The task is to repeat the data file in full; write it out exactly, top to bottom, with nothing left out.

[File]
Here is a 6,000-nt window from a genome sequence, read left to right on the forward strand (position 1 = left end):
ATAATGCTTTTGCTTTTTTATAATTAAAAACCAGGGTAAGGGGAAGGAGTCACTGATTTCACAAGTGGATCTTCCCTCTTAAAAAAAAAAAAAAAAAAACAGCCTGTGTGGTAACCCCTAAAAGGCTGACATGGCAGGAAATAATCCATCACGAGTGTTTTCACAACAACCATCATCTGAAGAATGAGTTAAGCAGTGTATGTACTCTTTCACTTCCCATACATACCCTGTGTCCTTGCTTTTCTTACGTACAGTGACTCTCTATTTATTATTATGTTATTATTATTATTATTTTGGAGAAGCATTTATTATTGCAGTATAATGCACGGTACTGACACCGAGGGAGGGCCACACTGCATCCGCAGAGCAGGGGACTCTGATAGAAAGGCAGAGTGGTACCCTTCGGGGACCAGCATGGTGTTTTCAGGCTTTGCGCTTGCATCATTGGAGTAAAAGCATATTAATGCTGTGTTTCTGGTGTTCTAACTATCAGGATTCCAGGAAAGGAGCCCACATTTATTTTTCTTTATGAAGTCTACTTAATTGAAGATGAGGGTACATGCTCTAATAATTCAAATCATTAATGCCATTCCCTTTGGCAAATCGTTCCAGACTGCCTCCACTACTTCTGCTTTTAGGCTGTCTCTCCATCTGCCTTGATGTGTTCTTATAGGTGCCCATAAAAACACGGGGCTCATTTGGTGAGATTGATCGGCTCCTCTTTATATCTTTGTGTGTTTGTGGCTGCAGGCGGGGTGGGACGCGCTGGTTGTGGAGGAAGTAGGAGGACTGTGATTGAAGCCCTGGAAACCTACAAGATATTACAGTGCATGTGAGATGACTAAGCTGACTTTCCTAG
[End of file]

Here is a 6,000-nt window from a genome sequence, read left to right on the forward strand (position 1 = left end):
ATAATGCTTTTGCTTTTTTATAATTAAAAACCAGGGTAAGGGGAAGGAGTCACTGATTTCACAAGTGGATCTTCCCTCTTAAAAAAAAAAAAAAAAAAACAGCCTGTGTGGTAACCCCTAAAAGGCTGACATGGCAGGAAATAATCCATCACGAGTGTTTTCACAACAACCATCATCTGAAGAATGAGTTAAGCAGTGTATGTACTCTTTCACTTCCCATACATACCCTGTGTCCTTGCTTTTCTTACGTACAGTGACTCTCTATTTATTATTATGTTATTATTATTATTATTTTGGAGAAGCATTTATTATTGCAGTATAATGCACGGTACTGACACCGAGGGAGGGCCACACTGCATCCGCAGAGCAGGGGACTCTGATAGAAAGGCAGAGTGGTACCCTTCGGGGACCAGCATGGTGTTTTCAGGCTTTGCGCTTGCATCATTGGAGTAAAAGCATATTAATGCTGTGTTTCTGGTGTTCTAACTATCAGGATTCCAGGAAAGGAGCCCACATTTATTTTTCTTTATGAAGTCTACTTAATTGAAGATGAGGGTACATGCTCTAATAATTCAAATCATTAATGCCATTCCCTTTGGCAAATCGTTCCAGACTGCCTCCACTACTTCTGCTTTTAGGCTGTCTCTCCATCTGCCTTGATGTGTTCTTATAGGTGCCCATAAAAACACGGGGCTCATTTGGTGAGATTGATCGGCTCCTCTTTATATCTTTGTGTGTTTGTGGCTGCAGGCGGGGTGGGACGCGCTGGTTGTGGAGGAAGTAGGAGGACTGTGATTGAAGCCCTGGAAACCTACAAGATATTACAGTGCATGTGAGATGACTAAGCTGACTTTCCTAG